Since the beginning of December, a new variant of the SARS-CoV-2 coronavirus has been identified in the United Kingdom. Called B.1.1.7, this new strain appeared after several mutations of the virus.

The new variant is more contagious

In the evolution of a virus, mutations are not exceptional events. But those that led to the B.1.1.7 variant are the first to stand out in the history of SARS-CoV-2. Because until now, the recorded mutations had no significant effect on the transmission of the virus, its severity or on the dynamics of the covid epidemic.

But the new strain seems more contagious and could even explain the acceleration of contaminations observed in December in England.

According to Neil Ferguson, epidemiologist at Imperial College London cited by the New York Times, this new variant has an increased transmission rate of 50 to 70% compared to other strains present in the United Kingdom.

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Children would be more sensitive to it

The increased transmission could be due to the way the virus infects children. Normally, children are less likely to be infected or transmit the virus than adolescents or adults.

But the new strain could make children “as sensitive as adults“to the covid, told theReuters agency Wendy Barclay, UK government adviser and virologist at Imperial College London. Analyzes are underway to confirm this hypothesis.

It doesn’t seem to cause more severe forms

While B.1.1.7 appears to be more contagious, it does not appear to cause more severe forms of covid. But this eventuality must be taken seriously.

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In fact, in South Africa, a variant close to the B.1.1.7 variant was observed. It spread very quickly, and preliminary studies have shown that people infected with this strain have an increased viral load, that is, a higher concentration of the virus in their respiratory tract. However, viral load is often associated with the severity of symptoms.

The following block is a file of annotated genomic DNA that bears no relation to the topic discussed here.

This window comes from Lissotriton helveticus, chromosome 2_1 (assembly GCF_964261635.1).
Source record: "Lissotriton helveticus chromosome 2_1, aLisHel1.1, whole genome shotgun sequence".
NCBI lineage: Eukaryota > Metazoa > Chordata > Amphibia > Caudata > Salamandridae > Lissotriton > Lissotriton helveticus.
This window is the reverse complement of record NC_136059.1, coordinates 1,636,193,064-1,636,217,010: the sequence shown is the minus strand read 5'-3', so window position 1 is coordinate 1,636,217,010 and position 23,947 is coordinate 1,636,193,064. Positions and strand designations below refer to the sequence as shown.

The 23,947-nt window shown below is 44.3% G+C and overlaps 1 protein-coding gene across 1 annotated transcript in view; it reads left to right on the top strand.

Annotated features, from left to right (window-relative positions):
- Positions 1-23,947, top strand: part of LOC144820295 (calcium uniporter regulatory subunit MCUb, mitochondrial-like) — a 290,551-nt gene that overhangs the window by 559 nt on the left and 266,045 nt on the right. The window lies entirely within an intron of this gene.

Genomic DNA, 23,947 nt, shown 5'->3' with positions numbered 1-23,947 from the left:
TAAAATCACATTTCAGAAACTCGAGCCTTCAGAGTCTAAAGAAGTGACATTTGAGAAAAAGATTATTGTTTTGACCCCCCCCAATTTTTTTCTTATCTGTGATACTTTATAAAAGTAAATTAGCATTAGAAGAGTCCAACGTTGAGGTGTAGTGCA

Here again, studies are awaited to confirm or not this theory.

It is already present elsewhere than in the United Kingdom

This new version of the virus has already been spotted in Belgium, the Netherlands, Denmark, Italy and Australia, but to a lesser extent than in the United Kingdom.

In France, no patient carrying this strain has yet been identified. The numerous analyzes underway will make it possible to quickly identify its presence in the territory.

In any case, these different detections suggest that the new variant has already spread to several regions of the globe.

Vaccines would remain effective against this strain

For now, scientists doubt the mutation will have an impact on vaccines. Indeed, the effectiveness of the two vaccines Pfizer / BioNTech and Moderna already authorized in several countries around the world is based on the same principle: to create immunity against the coronavirus by teaching our immune system to recognize a protein which is on the surface of the virus: the spike protein, or protein S.

However, the S proteins of the new variant and the old one – against which the vaccine was developed – are 99% alike, Professor Uğur Şahin, CEO of BioNTech, told Reuters. There would therefore be very little risk that the shape of the S protein would differ from one variant to another. Very little risk, therefore, that the immune system of vaccinated people does not recognize the S protein of the new variant.

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A hypothesis which should be confirmed within a few weeks, when the first scientific studies on the new variant will be published.
In the meantime, the experts are clear on one point: wearing a mask, washing hands and physical distancing remain effective against the new variant B.1.1.7.